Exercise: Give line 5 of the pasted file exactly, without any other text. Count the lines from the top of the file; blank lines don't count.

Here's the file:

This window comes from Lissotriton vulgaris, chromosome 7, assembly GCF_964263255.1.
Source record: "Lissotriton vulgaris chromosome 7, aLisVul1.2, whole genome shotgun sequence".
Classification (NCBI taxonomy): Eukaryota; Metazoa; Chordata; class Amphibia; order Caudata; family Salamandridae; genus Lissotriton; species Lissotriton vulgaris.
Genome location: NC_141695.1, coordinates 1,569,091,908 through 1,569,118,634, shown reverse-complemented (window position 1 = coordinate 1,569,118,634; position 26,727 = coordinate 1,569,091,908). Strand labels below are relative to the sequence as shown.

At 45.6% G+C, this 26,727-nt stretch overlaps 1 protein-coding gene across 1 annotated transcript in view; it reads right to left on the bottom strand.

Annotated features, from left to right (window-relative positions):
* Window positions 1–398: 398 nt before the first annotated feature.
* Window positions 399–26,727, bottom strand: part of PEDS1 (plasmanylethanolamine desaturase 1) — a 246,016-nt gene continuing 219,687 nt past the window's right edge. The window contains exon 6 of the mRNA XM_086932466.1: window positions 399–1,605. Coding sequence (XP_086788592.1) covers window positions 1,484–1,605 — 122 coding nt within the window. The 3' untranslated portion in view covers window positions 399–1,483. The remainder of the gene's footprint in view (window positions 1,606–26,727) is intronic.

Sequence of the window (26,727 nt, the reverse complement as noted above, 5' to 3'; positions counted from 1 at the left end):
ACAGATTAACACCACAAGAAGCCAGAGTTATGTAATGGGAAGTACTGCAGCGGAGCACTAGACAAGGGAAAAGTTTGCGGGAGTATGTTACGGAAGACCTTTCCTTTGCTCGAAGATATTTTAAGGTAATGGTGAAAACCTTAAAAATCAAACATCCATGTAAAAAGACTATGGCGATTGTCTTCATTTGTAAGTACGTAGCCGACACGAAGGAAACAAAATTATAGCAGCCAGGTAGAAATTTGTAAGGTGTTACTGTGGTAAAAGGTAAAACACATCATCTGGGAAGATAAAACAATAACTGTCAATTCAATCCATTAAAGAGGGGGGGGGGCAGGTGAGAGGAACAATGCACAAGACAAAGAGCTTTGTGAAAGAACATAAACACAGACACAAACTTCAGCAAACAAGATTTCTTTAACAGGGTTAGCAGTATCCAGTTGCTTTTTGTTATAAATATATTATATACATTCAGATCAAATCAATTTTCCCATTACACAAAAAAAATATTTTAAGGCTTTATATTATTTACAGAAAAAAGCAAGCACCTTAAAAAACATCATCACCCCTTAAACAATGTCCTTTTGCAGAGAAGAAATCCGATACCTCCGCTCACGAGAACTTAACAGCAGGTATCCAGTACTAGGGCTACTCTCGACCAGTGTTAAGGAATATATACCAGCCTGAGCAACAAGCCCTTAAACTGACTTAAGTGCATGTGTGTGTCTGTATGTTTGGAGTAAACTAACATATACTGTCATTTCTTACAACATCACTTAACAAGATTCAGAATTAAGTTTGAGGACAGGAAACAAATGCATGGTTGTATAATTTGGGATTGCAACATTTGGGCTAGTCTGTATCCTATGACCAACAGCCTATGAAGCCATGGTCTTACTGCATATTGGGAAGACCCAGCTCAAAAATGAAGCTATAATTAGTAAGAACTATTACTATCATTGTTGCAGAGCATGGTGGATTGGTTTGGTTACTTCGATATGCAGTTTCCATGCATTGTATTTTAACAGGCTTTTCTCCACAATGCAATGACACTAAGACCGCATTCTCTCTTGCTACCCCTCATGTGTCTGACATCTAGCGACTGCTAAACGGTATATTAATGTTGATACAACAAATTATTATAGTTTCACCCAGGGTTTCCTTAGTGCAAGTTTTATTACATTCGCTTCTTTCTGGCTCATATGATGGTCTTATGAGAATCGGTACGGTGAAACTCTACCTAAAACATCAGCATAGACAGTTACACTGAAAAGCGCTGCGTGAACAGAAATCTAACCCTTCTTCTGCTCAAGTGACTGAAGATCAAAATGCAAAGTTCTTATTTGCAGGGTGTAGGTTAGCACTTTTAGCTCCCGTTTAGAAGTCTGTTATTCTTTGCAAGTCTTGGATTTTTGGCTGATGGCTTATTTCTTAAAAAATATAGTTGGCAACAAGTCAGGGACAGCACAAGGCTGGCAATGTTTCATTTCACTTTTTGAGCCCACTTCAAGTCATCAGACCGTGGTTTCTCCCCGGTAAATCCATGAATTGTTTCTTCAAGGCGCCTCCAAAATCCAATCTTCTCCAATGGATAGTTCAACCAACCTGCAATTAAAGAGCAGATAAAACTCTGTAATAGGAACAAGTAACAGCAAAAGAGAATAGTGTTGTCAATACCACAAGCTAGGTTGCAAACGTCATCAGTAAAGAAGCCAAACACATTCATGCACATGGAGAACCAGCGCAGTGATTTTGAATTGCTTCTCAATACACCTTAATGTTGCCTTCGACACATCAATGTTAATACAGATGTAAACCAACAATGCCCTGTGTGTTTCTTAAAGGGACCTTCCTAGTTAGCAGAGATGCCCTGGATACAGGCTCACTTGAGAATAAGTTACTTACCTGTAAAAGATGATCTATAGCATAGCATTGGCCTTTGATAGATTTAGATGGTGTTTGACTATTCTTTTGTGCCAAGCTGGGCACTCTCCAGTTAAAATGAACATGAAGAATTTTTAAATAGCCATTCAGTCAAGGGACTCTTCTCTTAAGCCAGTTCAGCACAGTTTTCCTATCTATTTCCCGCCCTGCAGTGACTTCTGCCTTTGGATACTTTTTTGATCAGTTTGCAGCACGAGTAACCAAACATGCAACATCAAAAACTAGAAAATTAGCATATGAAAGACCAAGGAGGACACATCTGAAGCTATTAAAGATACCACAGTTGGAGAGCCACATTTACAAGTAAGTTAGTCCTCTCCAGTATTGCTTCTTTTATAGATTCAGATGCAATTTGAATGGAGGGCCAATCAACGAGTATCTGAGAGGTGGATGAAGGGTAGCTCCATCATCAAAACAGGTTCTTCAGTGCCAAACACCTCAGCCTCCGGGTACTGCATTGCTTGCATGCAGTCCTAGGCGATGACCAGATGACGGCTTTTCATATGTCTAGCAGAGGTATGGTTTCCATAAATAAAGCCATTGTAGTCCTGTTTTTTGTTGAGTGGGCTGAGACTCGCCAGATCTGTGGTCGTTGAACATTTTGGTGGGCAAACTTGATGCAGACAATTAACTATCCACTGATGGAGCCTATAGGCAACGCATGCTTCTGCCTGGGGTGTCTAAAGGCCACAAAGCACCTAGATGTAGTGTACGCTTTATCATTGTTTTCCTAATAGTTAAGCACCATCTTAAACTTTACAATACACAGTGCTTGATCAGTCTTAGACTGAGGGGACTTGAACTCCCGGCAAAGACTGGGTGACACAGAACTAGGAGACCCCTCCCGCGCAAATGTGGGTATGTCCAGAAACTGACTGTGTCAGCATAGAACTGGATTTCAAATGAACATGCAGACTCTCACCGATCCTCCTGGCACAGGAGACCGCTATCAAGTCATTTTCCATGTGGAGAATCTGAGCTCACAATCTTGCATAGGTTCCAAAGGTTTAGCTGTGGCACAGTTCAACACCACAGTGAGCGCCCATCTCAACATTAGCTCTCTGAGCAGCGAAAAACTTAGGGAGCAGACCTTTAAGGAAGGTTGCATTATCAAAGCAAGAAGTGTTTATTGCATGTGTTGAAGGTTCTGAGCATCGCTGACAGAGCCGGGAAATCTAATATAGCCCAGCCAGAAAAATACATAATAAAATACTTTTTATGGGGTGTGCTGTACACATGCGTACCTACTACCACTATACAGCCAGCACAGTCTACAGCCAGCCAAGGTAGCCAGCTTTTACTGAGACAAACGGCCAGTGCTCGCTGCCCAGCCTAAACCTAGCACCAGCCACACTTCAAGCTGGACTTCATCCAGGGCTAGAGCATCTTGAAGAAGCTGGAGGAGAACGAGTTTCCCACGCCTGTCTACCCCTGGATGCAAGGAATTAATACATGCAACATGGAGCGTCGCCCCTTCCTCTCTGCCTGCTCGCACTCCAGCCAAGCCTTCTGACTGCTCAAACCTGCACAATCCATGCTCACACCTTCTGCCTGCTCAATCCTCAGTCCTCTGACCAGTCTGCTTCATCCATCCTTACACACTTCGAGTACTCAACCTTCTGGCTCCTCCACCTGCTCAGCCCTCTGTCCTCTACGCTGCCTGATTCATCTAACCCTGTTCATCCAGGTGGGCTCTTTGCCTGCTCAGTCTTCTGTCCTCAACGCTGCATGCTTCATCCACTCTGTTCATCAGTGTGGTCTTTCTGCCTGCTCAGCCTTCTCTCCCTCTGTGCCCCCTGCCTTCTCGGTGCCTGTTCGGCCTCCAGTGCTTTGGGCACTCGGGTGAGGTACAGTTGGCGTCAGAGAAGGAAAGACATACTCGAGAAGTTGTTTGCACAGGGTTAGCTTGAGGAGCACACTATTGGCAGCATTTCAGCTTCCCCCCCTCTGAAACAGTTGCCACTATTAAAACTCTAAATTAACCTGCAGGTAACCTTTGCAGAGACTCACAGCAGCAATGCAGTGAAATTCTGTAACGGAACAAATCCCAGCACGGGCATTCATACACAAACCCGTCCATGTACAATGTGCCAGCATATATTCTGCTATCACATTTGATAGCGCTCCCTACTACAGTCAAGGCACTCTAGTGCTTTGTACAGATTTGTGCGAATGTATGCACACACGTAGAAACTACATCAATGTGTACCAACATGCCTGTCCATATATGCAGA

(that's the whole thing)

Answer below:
At 45.6% G+C, this 26,727-nt stretch overlaps 1 protein-coding gene across 1 annotated transcript in view; it reads right to left on the bottom strand.